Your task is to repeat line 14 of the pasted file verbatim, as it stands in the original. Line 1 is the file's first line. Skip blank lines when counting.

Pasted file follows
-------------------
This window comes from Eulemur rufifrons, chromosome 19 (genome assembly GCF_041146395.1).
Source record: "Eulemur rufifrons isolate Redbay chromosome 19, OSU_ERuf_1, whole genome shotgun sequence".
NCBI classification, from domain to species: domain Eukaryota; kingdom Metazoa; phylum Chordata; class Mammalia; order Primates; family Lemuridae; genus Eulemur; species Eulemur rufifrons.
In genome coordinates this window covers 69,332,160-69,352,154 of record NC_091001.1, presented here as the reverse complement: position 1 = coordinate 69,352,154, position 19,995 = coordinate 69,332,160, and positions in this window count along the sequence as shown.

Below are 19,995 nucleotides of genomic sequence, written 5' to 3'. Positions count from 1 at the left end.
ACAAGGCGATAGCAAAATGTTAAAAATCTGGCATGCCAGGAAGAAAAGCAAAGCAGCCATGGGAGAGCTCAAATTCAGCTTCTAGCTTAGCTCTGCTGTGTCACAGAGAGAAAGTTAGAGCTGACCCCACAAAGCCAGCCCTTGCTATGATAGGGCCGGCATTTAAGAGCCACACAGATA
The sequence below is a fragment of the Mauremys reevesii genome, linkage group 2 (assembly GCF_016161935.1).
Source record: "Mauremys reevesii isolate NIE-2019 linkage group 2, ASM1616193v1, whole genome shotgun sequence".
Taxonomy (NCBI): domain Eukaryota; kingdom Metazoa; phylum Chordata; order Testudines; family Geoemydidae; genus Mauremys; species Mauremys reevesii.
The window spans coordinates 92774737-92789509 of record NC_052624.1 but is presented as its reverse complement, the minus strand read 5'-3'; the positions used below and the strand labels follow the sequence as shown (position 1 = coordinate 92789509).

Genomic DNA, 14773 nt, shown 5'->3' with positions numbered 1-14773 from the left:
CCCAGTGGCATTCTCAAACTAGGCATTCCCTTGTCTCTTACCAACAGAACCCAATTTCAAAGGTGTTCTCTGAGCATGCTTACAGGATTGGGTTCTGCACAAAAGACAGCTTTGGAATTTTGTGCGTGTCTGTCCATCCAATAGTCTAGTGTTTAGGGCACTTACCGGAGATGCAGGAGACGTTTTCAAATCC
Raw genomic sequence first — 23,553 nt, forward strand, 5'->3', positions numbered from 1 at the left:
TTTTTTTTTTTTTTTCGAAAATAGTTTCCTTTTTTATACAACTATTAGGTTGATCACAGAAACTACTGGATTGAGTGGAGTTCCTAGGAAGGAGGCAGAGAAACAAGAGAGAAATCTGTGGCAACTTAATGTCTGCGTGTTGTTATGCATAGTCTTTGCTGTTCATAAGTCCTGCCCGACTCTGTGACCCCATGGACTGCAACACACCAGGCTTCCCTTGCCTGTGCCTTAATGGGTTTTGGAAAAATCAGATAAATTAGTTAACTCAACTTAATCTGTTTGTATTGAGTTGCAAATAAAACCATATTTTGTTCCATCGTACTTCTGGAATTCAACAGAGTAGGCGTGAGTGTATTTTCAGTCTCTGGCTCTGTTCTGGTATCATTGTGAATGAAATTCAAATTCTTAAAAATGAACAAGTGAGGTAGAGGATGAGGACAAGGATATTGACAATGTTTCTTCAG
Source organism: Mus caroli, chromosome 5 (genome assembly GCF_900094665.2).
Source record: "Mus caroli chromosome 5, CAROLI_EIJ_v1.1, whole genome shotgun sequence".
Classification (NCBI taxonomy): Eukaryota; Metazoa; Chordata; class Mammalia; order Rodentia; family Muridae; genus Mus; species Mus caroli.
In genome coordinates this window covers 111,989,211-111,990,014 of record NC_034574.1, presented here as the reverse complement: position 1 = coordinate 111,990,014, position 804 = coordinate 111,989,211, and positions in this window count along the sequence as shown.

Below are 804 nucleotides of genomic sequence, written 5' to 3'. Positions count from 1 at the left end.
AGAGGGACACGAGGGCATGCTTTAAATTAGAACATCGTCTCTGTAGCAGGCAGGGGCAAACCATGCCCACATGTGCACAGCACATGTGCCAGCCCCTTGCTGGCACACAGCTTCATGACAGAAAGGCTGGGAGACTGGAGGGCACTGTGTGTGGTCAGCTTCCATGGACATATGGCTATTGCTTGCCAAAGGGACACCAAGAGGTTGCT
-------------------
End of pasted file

TTTTTTTTTTTTTTTCGAAAATAGTTTCCTTTTTTATACAACTATTAGGTTGATCACAGAAACTACTGGATTGAGTGGAGTTCCTAGGAAGGAGGCAGAGAAACAAGAGAGAAATCTGTGGCAACTTAATGTCTGCGTGTTGTTATGCATAGTCTTTGCTGTTCATAAGTCCTGCCCGACTCTGTGACCCCATGGACTGCAACACACCAGGCTTCCCTTGCCTGTGCCTTAATGGGTTTTGGAAAAATCAGATAAATTAGTTAACTCAACTTAATCTGTTTGTATTGAGTTGCAAATAAAACCATATTTTGTTCCATCGTACTTCTGGAATTCAACAGAGTAGGCGTGAGTGTATTTTCAGTCTCTGGCTCTGTTCTGGTATCATTGTGAATGAAATTCAAATTCTTAAAAATGAACAAGTGAGGTAGAGGATGAGGACAAGGATATTGACAATGTTTCTTCAG